I always appreciate clever wordplays, and the title of this book is an excellent one. The Screen refers to a computer or cell phone screen, and Play can refer to either the time spent on it, or the career of Harper Gray – that of a stage actress.
At thirty, Harper fears her chances for a thriving acting career and true love are both fading fast. But when Harper is offered an unexpected role in a Broadway play as understudy to New York's biggest diva, she wonders if everything is about to change.
Hoping to find love in NYC, Harper reluctantly signs up for an online dating site, but the only match Harper is even remotely interested in lives thousands of miles away. An actress who doesn't act, searching for love with someone she's never even seen, Harper longs for God to show her He's still listening.
Through the contemporary text-message world of Internet dating, Harper learns it's possible to care for someone outside her own universe. And as she reaches out through the impersonal world of cyberspace, she becomes more aware than ever of God reaching out to her.
Relatable but Predictable
Harper is a good characterization of many young people today. They get a college education in something they love doing and then graduate. What then? How many of us are actually working in a profession related to our college degree? (I'm a musician – I use my fingers to type – I guess that's related). That's where the character's journey feels very relatable.
I've heard enough "soda fountain" stories about actors to believe that someone could go from being the understudy to be the lead actress in a matter of hours. It is a bit of a stretch to believe that she's enough of a genius to bring something totally new and unexpected to the part, but reading fiction requires a certain suspension of disbelief.
Wanting to find romance, Harper signs up for online dating and meets a couple of possibilities: Luke and James. Online dating is a recent fad and friends of mine who have tried it met with mixed success. I don't personally know anyone who has successfully found a "love match" online, but I've heard it happens.
The most intriguing thing about this book is that it is written by a man (Chris Coppernoll) and he manages to get inside a woman's head really well. I've thought some of the things Harper does, and I've had some of the same conversations she does.
Love at First Sight
The online connection between Harper and Luke feels a bit like the Meg Ryan/Tom Hanks relationship in the movie You've Got Mail. They develop a friendship via email correspondence, or in this case, via an online chat. They progress to talking on the phone, and when they meet in person, it's love at first sight.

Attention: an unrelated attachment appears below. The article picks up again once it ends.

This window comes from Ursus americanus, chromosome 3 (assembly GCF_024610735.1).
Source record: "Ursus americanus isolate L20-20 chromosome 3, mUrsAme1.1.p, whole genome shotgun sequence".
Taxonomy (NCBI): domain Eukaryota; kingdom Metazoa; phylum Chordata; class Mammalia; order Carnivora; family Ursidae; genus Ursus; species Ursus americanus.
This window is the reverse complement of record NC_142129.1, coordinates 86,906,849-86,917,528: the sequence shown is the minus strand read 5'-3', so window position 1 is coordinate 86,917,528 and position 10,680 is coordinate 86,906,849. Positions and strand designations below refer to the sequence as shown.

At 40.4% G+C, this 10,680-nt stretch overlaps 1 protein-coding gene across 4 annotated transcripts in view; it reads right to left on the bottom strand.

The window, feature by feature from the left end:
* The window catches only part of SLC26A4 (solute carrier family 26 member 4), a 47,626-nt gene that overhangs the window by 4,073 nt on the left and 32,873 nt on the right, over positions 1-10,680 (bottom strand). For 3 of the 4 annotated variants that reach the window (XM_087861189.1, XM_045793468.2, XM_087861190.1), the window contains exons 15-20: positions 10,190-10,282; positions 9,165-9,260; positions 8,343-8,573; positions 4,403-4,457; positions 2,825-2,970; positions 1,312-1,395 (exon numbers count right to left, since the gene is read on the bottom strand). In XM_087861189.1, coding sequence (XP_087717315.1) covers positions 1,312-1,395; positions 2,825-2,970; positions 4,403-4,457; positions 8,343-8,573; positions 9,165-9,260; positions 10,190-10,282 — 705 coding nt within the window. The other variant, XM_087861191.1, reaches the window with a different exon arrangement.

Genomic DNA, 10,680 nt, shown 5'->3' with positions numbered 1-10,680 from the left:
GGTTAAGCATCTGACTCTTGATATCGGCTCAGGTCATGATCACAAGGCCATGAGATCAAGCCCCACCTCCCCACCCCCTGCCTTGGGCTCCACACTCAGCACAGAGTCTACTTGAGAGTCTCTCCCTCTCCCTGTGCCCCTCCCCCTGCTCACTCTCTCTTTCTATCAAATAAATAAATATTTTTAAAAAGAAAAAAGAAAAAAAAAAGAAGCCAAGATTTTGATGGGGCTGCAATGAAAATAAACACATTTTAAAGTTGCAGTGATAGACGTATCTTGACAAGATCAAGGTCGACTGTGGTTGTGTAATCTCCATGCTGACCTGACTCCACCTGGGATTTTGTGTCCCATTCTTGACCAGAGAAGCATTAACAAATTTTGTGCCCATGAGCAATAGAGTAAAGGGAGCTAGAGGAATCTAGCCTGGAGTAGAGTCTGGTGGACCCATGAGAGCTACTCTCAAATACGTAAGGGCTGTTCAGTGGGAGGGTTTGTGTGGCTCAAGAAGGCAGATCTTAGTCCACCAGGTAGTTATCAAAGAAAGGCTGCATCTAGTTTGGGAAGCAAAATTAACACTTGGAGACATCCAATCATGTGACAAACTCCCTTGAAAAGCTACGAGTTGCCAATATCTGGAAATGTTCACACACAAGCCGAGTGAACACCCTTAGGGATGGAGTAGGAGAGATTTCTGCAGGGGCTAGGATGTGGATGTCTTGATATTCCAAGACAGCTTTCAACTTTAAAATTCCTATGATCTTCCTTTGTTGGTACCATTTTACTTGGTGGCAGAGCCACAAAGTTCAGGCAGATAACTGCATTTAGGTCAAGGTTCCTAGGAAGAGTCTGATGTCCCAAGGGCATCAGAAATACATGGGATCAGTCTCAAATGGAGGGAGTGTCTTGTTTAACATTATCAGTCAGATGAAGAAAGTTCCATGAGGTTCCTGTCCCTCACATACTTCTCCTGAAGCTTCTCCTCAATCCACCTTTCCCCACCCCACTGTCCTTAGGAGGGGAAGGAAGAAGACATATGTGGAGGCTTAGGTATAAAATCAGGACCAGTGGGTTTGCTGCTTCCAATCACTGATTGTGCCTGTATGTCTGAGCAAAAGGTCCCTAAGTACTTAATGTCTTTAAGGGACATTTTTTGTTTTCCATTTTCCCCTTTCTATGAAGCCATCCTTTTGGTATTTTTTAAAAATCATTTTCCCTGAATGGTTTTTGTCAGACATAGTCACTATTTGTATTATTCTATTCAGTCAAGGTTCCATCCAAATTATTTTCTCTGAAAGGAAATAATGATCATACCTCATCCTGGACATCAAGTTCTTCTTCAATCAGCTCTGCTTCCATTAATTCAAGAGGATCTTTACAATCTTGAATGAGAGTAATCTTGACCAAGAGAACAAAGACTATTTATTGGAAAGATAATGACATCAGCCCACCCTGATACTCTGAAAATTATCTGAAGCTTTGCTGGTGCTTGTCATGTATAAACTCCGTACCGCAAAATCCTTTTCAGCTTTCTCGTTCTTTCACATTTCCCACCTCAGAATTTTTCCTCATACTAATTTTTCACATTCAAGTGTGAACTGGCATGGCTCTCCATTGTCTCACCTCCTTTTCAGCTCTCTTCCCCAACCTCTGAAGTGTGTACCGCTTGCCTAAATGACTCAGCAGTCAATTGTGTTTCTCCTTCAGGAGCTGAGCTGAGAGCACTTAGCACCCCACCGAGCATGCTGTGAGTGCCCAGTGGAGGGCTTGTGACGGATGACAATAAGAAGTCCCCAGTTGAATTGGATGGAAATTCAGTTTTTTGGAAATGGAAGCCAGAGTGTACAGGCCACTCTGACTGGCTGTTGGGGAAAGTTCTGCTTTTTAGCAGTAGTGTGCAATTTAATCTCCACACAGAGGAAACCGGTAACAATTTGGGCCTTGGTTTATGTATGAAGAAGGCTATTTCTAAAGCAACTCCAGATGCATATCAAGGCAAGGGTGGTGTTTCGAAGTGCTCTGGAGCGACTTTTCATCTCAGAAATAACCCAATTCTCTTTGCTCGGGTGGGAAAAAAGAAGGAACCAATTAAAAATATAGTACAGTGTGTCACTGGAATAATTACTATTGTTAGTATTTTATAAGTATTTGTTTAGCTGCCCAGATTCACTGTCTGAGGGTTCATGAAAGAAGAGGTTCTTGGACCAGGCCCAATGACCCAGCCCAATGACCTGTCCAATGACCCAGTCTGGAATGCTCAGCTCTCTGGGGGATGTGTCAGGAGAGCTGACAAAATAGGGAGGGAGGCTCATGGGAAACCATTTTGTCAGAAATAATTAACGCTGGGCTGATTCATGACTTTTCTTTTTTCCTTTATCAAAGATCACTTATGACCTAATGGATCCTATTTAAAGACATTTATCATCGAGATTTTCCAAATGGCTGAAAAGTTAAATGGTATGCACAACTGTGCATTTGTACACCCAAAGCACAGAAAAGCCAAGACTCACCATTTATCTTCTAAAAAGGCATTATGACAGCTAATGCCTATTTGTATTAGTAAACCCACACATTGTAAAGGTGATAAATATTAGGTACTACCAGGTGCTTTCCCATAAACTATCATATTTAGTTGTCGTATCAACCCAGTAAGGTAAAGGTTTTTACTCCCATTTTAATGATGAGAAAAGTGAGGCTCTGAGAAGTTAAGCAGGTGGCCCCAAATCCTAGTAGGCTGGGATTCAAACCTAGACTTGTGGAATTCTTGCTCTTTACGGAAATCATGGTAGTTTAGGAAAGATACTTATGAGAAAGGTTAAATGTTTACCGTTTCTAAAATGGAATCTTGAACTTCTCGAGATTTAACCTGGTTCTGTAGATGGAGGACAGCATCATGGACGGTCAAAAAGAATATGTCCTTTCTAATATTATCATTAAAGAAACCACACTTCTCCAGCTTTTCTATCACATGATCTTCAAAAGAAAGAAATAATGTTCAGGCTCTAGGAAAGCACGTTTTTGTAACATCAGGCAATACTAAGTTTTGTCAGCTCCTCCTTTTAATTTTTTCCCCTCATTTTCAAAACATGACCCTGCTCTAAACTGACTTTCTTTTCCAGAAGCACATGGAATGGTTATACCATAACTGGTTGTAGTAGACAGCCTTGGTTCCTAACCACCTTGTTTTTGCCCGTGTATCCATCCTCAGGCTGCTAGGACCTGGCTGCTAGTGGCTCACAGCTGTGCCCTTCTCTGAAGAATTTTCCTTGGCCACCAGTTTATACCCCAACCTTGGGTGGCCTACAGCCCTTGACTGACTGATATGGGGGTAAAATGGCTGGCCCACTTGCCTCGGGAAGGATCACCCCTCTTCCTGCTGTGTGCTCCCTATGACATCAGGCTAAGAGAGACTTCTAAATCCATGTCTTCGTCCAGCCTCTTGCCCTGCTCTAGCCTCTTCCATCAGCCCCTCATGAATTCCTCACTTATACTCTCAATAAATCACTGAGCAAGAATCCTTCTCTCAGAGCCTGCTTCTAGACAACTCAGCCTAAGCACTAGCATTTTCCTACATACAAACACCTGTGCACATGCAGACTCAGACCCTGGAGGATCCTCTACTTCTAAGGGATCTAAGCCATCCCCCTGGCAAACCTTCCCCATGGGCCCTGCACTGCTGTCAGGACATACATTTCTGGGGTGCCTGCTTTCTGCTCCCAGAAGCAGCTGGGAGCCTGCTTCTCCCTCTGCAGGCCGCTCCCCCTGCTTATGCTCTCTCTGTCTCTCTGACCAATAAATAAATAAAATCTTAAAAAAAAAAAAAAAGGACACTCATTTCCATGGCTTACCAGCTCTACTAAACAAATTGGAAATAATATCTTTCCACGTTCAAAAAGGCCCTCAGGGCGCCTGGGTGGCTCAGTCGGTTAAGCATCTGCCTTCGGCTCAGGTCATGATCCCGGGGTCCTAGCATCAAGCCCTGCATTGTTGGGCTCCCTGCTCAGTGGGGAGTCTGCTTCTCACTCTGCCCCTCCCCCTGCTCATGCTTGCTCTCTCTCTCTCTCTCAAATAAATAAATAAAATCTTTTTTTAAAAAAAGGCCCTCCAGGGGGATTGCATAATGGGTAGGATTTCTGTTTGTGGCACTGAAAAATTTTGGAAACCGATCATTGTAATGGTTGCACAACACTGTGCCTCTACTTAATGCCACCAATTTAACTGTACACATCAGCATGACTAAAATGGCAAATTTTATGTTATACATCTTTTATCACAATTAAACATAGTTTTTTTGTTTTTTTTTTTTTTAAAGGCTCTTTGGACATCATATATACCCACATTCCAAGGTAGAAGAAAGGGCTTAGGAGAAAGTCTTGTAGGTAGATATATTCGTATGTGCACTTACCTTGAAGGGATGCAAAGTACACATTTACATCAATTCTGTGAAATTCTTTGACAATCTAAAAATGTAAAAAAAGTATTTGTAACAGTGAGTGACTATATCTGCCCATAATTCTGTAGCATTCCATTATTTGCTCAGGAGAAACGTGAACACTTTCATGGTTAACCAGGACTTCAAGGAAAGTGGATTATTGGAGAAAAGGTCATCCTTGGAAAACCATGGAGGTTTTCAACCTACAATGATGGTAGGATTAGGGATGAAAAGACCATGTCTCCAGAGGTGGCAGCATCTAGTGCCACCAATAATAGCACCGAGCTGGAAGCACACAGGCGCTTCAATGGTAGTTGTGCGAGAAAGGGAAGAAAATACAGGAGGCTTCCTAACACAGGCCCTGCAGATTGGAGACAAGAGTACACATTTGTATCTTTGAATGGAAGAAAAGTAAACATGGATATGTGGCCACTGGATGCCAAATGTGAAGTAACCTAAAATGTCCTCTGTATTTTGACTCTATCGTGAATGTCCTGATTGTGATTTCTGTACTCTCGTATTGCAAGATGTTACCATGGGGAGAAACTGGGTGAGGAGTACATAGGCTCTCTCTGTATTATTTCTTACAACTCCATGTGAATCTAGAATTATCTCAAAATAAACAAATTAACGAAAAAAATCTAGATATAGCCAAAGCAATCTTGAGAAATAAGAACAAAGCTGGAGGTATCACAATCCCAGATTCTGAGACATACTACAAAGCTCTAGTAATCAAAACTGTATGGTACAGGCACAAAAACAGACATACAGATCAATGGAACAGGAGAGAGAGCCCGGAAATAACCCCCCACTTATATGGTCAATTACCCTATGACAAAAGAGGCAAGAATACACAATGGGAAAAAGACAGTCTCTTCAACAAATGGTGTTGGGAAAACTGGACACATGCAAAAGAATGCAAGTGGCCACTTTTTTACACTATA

But love, of course, is not without its challenges. After Harper's Broadway run, she's offered a movie role and goes to Hollywood to film it. Here Coppernoll dives into a discussion of Christian film, which took me out of the story and made me feel like I was reading marketing documents. I've seen too many films described as "the next Passion of the Christ," or "like Sherwood Pictures," that reading it in a book is a jarring note for me.
Thankfully, Coppernoll gets back on track when the course of true doesn't run smoothly (does it ever) and takes Luke and Harper on a life-threatening adventure across the South Pacific.
A Little Too Neat for Me
While it all wraps up neatly and nicely, it's just a little too neat and predictable for my taste. I like messiness and suspense – will they get together? Will they like each other? Will she land the role? Of course If you like a quick read that won't require too much investment on your part, this is for you. If you like things a little complex and messy, you'll find this novel a bit too simplistic.
Courtesy of a national publicist, Angela read a review copy of Screen Play.
About the Author:
Chris Coppernoll has authored six books, including A Beautiful Fall and Providence. A national speaker to singles, Chris is also the founder of Soul2Soul, a syndicated radio program airing on 800 outlets in 20 countries. Chris holds a master's degree from Rockbridge Seminary and resides outside of Nashville, TN, with his wife, author Christa Parrish.